Where is the brachial artery most vulnerable?  

    The human body comprises several body functions. These functions work properly in allowing the human body to live and adapt to survive no matter what the environment might be. One of the most fascinating parts of the body system is the blood circulatory system. Do you know that all of the blood vessels of a human body can measure up to more than 100 000 kilometres in total and in about 5.6 litres of blood circulate the body three times for every minute? In this DoctorOnCall’s article, we will be talking more about one of the blood vessels, specifically the brachial artery.

       Brachial artery is the large blood vessel supplying the upper arm, elbow, forearm and hand. This artery is the continuation of the axillary artery (the blood vessel located around the first rib, armpit and shoulder). Brachial artery ends at the neck of the radius close to the cubital fossa (an area of transition between the anatomical arm and the forearm). Then, it divides into the ulnar and radial arteries. The forearm is innervated by this nerve.

       The brachial artery contains numerous branches. These branches enable the oxygenated blood to flow into the various parts of the upper limb. From the top, the first branch is the deep brachial artery. This main branch supplies blood to the part of the humerus bone, rounded shape muscle of the shoulder called deltoid and the triceps muscles. This branch supplies blood to the triceps and part of the elbow. The third branch is the inferior ulnar collateral artery. This branch supplies the biceps and brachialis muscle.

       No matter how strong a structure is, there must be some weakness or spot that is vulnerable. In this case of brachial artery, the most vulnerable part at the end and back of the elbow that easily get entrapped when there is dislocation or fracture of the elbow, specifically the end of the humerus bone close to the tendons of bicep muscle in the cubital fossa. Generally, brachial arteries are prone to damage such as from traumatic injuries as it is near to the surface of the skin.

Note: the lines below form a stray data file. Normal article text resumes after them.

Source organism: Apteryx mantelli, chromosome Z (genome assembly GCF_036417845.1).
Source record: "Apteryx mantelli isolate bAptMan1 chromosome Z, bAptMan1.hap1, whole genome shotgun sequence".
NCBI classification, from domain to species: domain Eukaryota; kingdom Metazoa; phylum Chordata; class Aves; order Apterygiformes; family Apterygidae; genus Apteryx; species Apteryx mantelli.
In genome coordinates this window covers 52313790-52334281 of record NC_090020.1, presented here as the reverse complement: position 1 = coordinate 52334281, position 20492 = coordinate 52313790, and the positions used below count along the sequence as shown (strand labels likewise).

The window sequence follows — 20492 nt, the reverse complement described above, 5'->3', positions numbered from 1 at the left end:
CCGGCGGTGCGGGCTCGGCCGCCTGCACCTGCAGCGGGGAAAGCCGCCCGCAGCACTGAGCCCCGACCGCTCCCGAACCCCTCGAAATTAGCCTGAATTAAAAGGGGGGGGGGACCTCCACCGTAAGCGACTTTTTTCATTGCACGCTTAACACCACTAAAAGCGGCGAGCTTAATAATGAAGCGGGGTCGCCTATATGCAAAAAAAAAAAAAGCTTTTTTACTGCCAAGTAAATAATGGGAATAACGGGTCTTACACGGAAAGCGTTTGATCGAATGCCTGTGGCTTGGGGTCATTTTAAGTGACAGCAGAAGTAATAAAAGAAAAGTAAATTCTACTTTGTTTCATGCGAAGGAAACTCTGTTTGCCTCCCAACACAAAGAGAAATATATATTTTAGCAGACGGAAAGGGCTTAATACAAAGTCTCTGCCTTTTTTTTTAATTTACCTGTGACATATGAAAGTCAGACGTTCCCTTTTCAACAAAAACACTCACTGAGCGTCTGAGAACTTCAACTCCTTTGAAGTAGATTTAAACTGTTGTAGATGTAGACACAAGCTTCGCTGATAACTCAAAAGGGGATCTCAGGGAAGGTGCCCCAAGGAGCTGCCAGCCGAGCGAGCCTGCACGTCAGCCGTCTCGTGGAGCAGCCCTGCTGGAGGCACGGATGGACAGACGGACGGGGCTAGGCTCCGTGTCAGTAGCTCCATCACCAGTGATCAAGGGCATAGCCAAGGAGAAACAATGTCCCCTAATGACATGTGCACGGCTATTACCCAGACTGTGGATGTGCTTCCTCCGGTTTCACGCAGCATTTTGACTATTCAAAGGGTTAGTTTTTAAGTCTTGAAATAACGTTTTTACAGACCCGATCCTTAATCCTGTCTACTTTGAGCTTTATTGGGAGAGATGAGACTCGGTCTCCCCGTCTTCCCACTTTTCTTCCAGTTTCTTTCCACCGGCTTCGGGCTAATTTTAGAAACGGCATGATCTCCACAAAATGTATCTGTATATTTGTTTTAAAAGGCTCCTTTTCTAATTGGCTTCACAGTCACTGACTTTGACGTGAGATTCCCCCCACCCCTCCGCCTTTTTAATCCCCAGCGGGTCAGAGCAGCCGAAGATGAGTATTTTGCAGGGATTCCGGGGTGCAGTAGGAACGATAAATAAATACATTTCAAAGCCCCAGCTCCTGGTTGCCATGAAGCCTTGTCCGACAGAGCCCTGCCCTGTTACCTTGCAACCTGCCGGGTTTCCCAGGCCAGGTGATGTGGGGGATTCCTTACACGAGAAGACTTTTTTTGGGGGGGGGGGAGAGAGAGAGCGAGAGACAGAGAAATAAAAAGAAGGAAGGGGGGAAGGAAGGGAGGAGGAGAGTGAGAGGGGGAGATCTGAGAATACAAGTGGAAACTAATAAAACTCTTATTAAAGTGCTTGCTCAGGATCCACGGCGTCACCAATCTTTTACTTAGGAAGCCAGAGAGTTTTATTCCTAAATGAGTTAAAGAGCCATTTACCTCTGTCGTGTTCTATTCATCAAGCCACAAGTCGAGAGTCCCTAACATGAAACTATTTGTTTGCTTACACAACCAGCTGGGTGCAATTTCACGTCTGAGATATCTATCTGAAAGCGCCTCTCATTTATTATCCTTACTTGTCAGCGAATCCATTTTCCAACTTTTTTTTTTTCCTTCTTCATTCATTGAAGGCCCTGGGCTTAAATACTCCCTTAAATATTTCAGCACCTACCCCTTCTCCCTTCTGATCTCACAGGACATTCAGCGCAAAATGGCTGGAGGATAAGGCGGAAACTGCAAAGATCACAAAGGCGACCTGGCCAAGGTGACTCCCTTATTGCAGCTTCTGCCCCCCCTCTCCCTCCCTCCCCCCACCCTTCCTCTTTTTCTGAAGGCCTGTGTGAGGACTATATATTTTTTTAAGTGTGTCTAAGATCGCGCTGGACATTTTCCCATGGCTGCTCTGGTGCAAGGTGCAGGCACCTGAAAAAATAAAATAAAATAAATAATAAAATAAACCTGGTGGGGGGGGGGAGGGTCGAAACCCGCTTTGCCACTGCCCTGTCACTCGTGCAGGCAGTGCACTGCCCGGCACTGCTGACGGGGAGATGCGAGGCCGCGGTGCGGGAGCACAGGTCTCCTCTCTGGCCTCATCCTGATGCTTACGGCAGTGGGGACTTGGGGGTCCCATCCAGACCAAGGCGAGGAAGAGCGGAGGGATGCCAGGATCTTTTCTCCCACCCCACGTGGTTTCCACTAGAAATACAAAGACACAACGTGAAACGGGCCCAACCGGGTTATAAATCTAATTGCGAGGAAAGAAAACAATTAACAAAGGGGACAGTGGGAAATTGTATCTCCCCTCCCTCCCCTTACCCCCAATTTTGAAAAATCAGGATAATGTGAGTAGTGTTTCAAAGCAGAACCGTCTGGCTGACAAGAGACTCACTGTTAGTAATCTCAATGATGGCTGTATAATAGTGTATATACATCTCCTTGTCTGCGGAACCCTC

Beside fascination of the brachial artery, the importance of the structure has been studied in many clinical settings. One of the most prominent findings is the fact that this artery is able to give readings on blood pressure. The simple principle of measuring the blood pressure by manipulating the brachial artery through usage of the sphygmomanometer and stethoscope. In newer and automated sphygmomanometers, a stethoscope may not be required.

       The brachial artery is an important access point for numerous radiology procedures. This includes cardiac catheterization, a procedure of insertion of catheter tube into the brachial artery as the entry point for an imaging guidance for the heart. This minimally invasive technique has been also used to help treat blood clots, aneurysm or narrowed arteries. It makes open-heart surgery less preferable for such cases as this type of major surgery is riskier and comes with many possible complications. The brachial artery may also be the alternate site for placement of the arterial pressure monitoring catheter to measure blood pressure more accurately and consistent than the typical blood pressure cuff. Brachial artery catheters provide more precise reading of the central aortic arterial pressure compared to their radial part.

       In essence, brachial arteries play a significant role in the human body, especially the upper limb part. Beside its function in the blood circulatory system, understanding of these tiny structures helps healthcare professionals to provide concise diagnosis and treatment in diseases relating to the blood vessels and the heart. Also read – Dengue Prevention.